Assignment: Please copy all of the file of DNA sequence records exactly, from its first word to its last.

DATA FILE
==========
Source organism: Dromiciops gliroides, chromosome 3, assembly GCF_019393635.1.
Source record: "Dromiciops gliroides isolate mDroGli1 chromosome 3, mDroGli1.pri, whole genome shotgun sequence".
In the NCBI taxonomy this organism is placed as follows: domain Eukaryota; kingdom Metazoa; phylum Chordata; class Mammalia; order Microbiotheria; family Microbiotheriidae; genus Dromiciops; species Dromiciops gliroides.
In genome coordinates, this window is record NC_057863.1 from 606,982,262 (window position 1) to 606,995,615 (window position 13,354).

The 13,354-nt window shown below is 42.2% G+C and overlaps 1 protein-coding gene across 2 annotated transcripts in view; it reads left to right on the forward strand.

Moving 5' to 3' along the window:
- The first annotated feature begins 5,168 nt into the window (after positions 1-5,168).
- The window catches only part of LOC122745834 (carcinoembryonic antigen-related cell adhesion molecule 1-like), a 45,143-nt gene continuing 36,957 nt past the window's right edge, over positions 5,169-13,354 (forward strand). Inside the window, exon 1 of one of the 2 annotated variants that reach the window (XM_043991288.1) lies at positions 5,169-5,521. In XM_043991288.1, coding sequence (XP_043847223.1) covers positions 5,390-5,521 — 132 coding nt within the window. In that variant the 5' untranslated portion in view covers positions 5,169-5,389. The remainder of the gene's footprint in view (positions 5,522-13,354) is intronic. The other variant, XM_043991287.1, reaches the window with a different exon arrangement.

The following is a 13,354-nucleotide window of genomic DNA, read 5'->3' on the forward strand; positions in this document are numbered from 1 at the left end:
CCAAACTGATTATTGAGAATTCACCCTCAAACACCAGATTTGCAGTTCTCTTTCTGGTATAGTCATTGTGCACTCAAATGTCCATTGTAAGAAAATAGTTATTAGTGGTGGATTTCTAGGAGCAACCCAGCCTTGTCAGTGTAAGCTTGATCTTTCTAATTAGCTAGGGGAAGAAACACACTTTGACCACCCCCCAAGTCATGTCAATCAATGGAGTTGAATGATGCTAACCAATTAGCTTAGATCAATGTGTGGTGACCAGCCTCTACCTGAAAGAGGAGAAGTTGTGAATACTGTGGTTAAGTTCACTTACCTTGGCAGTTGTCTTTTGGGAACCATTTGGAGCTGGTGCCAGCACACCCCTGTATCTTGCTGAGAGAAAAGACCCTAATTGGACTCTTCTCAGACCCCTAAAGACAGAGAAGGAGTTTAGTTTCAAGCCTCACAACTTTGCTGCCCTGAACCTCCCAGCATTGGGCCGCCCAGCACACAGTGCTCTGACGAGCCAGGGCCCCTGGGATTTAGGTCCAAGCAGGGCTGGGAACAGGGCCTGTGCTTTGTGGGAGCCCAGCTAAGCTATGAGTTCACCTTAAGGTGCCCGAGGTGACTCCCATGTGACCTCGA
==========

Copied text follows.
Source organism: Dromiciops gliroides, chromosome 3, assembly GCF_019393635.1.
Source record: "Dromiciops gliroides isolate mDroGli1 chromosome 3, mDroGli1.pri, whole genome shotgun sequence".
In the NCBI taxonomy this organism is placed as follows: domain Eukaryota; kingdom Metazoa; phylum Chordata; class Mammalia; order Microbiotheria; family Microbiotheriidae; genus Dromiciops; species Dromiciops gliroides.
In genome coordinates, this window is record NC_057863.1 from 606,982,262 (window position 1) to 606,995,615 (window position 13,354).

The 13,354-nt window shown below is 42.2% G+C and overlaps 1 protein-coding gene across 2 annotated transcripts in view; it reads left to right on the forward strand.

Moving 5' to 3' along the window:
- The first annotated feature begins 5,168 nt into the window (after positions 1-5,168).
- The window catches only part of LOC122745834 (carcinoembryonic antigen-related cell adhesion molecule 1-like), a 45,143-nt gene continuing 36,957 nt past the window's right edge, over positions 5,169-13,354 (forward strand). Inside the window, exon 1 of one of the 2 annotated variants that reach the window (XM_043991288.1) lies at positions 5,169-5,521. In XM_043991288.1, coding sequence (XP_043847223.1) covers positions 5,390-5,521 — 132 coding nt within the window. In that variant the 5' untranslated portion in view covers positions 5,169-5,389. The remainder of the gene's footprint in view (positions 5,522-13,354) is intronic. The other variant, XM_043991287.1, reaches the window with a different exon arrangement.

The following is a 13,354-nucleotide window of genomic DNA, read 5'->3' on the forward strand; positions in this document are numbered from 1 at the left end:
CCAAACTGATTATTGAGAATTCACCCTCAAACACCAGATTTGCAGTTCTCTTTCTGGTATAGTCATTGTGCACTCAAATGTCCATTGTAAGAAAATAGTTATTAGTGGTGGATTTCTAGGAGCAACCCAGCCTTGTCAGTGTAAGCTTGATCTTTCTAATTAGCTAGGGGAAGAAACACACTTTGACCACCCCCCAAGTCATGTCAATCAATGGAGTTGAATGATGCTAACCAATTAGCTTAGATCAATGTGTGGTGACCAGCCTCTACCTGAAAGAGGAGAAGTTGTGAATACTGTGGTTAAGTTCACTTACCTTGGCAGTTGTCTTTTGGGAACCATTTGGAGCTGGTGCCAGCACACCCCTGTATCTTGCTGAGAGAAAAGACCCTAATTGGACTCTTCTCAGACCCCTAAAGACAGAGAAGGAGTTTAGTTTCAAGCCTCACAACTTTGCTGCCCTGAACCTCCCAGCATTGGGCCGCCCAGCACACAGTGCTCTGACGAGCCAGGGCCCCTGGGATTTAGGTCCAAGCAGGGCTGGGAACAGGGCCTGTGCTTTGTGGGAGCCCAGCTAAGCTATGAGTTCACCTTAAGGTGCCCGAGGTGACTCCCATGTGACCTCGA